We all love the enormous potential of Virtual Reality. It makes games more immersive, porn more…. startling, but has anyone come up with a decent musical application yet? Planeta may have just done that with Drops, a physics-based virtual world of interactive percussion that alleges to push the boundaries of experimental music, interaction and the whole VR experience.
You may have seen some wonderfully compelling computerised animations of what appear to be marbles rattling through a virtual musical environment striking drums and keys and producing music by gravity. Wintergatan tried to do this for real with their Marble Machine. Drops takes the idea of a marble falling and striking something as the basis for an elaborate drum machine. But rather than being an animation you watch or a machine you set in motion it uses VR (virtual reality) to place you inside the machine, manipulating it, setting surfaces and positions in order to cause more strikes as the marbles fall.
The result can be polyphonic and polyrhythmic and all possible by people with “no formal training”. What an odd thing to say. But Planeta see Drops as an exercise in mindfulness, a creative tool that’s restorative and a nice way to spend time. Designer Dan Brewster described it as:
We believe that the act of composing with Drops is inherently meditative. We don’t ship with guided visualization tracks or breath timers, but watching balls bounce and flow through your composition, sitting back, tweaking, adjusting, listening, all those things grab something deep in your brain, giving you a little space to let go. The environment amplifies that effect, enclosing you while still allowing you to see open sky and hear the sounds of the natural world.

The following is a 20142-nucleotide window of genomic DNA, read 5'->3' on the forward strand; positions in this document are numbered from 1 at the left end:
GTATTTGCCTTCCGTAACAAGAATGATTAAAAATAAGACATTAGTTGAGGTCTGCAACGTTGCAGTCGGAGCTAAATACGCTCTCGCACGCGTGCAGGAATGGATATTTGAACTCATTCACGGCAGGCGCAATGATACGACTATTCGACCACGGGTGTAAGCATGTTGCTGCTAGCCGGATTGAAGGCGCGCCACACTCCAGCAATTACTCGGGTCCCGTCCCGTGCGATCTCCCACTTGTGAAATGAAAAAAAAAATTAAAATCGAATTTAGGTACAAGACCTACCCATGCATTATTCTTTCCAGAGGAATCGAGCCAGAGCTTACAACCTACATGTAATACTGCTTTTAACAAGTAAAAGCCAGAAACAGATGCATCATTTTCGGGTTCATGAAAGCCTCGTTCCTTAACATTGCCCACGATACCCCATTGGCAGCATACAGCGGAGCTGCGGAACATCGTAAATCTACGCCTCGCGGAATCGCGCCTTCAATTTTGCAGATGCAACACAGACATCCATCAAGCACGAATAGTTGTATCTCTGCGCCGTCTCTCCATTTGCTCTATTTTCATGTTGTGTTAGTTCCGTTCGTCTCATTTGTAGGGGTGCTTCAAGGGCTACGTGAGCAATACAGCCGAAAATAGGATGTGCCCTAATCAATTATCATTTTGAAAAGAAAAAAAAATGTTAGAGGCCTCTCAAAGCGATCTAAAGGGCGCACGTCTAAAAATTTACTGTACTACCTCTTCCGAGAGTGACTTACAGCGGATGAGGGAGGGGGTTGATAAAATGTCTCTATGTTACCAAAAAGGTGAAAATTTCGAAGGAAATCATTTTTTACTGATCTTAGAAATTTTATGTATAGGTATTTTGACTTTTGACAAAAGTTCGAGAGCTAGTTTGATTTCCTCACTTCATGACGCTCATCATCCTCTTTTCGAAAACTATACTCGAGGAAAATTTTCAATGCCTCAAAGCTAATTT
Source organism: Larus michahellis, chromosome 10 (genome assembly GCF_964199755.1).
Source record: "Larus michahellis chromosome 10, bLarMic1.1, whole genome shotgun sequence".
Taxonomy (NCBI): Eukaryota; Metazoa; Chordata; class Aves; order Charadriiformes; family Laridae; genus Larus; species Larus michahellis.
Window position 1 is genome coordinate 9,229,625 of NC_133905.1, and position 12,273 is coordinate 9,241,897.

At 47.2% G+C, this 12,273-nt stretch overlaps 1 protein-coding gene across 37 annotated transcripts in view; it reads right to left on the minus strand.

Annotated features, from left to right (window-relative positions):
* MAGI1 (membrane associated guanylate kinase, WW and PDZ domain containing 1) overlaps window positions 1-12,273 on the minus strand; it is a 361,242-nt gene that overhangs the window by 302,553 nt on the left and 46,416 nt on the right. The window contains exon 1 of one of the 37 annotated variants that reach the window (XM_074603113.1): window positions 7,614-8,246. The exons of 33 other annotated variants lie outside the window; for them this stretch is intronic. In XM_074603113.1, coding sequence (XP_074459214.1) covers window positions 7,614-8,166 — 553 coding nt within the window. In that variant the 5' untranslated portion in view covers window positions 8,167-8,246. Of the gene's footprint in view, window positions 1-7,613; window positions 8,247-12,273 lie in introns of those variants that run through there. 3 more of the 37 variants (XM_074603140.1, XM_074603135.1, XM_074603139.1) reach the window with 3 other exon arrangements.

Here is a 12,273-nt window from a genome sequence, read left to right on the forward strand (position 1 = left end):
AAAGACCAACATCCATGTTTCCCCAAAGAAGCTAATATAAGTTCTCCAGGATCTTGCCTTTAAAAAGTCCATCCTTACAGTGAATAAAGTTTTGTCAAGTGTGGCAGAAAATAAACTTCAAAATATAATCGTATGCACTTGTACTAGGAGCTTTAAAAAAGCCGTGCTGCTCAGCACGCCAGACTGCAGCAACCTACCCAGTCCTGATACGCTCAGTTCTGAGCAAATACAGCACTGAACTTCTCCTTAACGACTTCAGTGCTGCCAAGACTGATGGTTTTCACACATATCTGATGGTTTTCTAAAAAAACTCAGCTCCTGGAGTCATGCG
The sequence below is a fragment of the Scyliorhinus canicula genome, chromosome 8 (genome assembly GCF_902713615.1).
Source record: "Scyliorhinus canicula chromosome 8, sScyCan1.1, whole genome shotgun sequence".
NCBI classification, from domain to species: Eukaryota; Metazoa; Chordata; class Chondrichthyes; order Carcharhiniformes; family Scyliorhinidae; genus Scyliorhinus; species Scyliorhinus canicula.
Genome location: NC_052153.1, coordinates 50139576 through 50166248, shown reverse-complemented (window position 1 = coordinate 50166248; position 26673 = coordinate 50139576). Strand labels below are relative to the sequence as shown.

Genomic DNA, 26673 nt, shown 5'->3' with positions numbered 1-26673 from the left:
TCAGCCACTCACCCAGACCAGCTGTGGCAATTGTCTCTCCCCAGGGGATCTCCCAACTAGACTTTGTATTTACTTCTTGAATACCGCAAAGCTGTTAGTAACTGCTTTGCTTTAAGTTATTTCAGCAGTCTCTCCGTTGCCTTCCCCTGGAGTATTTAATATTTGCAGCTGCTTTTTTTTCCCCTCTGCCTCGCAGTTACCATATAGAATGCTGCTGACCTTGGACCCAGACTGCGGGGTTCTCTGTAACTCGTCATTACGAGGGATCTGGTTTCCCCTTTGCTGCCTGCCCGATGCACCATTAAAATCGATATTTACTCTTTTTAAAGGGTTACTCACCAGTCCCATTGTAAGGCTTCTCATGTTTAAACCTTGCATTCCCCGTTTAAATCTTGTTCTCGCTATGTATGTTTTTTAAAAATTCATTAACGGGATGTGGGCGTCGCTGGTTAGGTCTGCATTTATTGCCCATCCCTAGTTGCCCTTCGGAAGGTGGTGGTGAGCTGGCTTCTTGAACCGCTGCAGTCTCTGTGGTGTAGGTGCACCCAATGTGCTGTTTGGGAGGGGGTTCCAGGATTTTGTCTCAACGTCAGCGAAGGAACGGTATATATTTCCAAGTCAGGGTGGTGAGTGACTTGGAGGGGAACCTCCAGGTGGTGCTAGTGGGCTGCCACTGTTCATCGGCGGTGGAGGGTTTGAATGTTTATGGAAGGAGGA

In many ways they see it as a rejection of many of the overstimulated VR experiences where studios try to pack in as much sensory information as possible. With Drops you fiddle with simple things and produce pleasingly organic results.
There’s a background soundscape consisting of natural outdoors sound. Water, grass, wind, birds and crickets all help to create an atmosphere of calm serenity. And then with the objects they wanted to keep things simple and familiar, blocks, planks, drums and the odd musical instrument like flutes and chimes. They worked with composer Patrick Higgins and DJ Patrick Russel to come up with the sounds that matched the shapes.
Drops has a built-in camera and microphone for recording your compositions and they are looking at ways people can publish their own compositions for people to play in.
The video below gives you an idea of what it’s all about although it does seem to start with a pooing egg – but it gets better quickly.
It actually sounds like an interesting experience and a creative use of this never-quite-useful VR technology. It costs only £3.99 from the Oculus Rift store. Or a cheeky £3.89 on Steam for Oculus or the HTC Vive. Obviously, you’ll need that VR technology and an up-to-spec computer to run it. It certainly beats flapping your arms around trying to trigger loops in VR Ableton. Although I notice there are no images of any idiots actually using this app.